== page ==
The M.T.A. has made it a custom, even if only a formality, to have a public comment period where New Yorkers can address their comments, concerns and tirades with board members. In these dire times, with fare increases and service cuts on the horizon people are pissed and not afraid to show it. They did so en masse at the Hilton Ballroom last night.
From The Gothamist:
Boo is right, if the MTA had managed their money better and not wasted millions upon millions on redundant administrative costs, things might look a bit different.
Last night, hundreds people crowded a ballroom at the Hilton for the MTA's first public hearing on the proposed fare hikes and service cuts. Leona Adams, an 86-year-old, spoke out against raising Access-a-Ride fares 250% (or higher): "The medical field has extended our lives to whatever age we are...yet if we are not able to continue our active lives that Access-A-Ride allows, then we will become burdens to our family, the city, the state and the nation."The crowd was feisty: Not only did over 200 sign up to give the MTA a piece of their mind, they cheered when someone spoke up for their cause—the M2 bus! the M8! Access-a-Ride!—and booed the MTA board. The chance to face the MTA board, amid talk of a $100+ monthly Metrocard and losing bus service (see full proposed hikes and changes here), forced the MTA to open up another ballroom for the overflow crowd.[...]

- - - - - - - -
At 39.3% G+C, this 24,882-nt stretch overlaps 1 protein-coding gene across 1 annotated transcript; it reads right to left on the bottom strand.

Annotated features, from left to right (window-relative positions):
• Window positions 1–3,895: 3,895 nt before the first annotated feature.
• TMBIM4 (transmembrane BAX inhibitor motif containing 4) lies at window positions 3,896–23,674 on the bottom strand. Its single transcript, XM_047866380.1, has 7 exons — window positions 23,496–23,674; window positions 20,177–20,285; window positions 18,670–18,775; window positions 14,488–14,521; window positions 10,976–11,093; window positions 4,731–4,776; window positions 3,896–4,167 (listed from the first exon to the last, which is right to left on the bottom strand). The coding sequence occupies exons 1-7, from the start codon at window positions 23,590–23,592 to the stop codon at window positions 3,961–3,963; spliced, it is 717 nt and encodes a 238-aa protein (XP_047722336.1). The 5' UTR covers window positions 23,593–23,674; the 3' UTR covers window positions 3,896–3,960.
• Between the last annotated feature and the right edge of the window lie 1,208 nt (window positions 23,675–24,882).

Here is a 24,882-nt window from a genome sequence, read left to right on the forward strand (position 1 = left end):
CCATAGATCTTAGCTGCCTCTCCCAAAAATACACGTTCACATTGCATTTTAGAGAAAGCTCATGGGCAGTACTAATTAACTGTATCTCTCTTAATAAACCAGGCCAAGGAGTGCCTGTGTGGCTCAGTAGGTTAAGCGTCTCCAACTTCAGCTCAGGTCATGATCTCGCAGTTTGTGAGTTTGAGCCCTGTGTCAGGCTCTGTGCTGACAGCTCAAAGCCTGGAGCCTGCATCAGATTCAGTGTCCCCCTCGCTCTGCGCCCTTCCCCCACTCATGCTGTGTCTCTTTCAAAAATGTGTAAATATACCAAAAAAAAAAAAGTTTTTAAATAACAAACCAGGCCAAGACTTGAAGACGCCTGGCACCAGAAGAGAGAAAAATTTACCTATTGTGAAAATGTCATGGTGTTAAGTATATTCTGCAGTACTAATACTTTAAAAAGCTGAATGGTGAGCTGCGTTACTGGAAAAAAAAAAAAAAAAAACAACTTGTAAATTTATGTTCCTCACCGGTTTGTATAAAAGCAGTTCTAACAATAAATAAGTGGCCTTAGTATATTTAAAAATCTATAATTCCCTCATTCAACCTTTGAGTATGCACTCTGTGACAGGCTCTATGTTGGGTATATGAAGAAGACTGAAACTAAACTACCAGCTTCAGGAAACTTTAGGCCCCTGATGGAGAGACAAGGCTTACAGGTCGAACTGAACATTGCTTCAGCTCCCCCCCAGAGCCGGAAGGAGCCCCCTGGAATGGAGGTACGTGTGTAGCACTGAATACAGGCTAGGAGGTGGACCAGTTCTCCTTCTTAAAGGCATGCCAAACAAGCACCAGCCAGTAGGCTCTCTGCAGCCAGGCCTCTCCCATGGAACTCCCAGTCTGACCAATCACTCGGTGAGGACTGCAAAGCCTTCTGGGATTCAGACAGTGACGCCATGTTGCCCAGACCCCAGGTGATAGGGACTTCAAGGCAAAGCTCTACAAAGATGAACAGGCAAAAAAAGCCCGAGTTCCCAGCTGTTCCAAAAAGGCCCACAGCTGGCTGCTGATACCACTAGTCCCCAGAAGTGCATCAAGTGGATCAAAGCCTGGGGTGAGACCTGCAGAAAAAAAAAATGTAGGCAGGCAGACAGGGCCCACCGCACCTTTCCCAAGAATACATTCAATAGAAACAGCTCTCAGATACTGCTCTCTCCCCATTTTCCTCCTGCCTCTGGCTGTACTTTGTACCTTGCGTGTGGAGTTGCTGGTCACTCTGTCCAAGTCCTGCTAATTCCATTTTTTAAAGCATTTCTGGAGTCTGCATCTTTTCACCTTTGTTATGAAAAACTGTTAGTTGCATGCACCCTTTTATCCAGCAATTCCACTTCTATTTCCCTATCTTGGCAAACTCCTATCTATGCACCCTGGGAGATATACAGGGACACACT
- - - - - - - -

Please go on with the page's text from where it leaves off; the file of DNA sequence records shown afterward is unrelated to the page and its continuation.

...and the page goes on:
Manhattan Borough President Scott Stringer—who in his remarks to the MTA board said, "The MTA has proposed a doomsday scenario of fare increases and service cuts that would hurt every New Yorker"—told the Village Voice, "There are more people outside [the ballroom] than inside. [The MTA] purposefully didn't want the press to see how many people across the city are inside. It's outrageous." It's estimated that 800 people attended. With each speaker allotted 3 minutes to speak (some were no shows, but many went over their time), MTA spokesman Aaron Donovan told us, "The last speaker concluded his remarks at 1:26 a.m."
MTA Chairman Dale Hemmerdinger told the crowd he would love to keep everything the fare and the service the way it is (which did arouse some boos from those who think service is already shoddy). As for why the MTA faces a $1.2 billion budget deficit, MTA Executive Director and CEO Elliot Sander, who understood the crowd's anger, blamed previous (read: before my time) borrowing for capital projects.
Still, there would be a budget deficit and ultimately this all rests in the hands of Governor Paterson, who should demand to keep the system on track and improving. He....and the legislature have the power to ensure that funding is directed the MTA's way. Perhaps they could add on a restructuring of how the process works as well, because as the comments on Gothamist suggest, those boardmembers could care less about what the 800 people who showed up last night cared about. They just wanted to play their part and get outta there.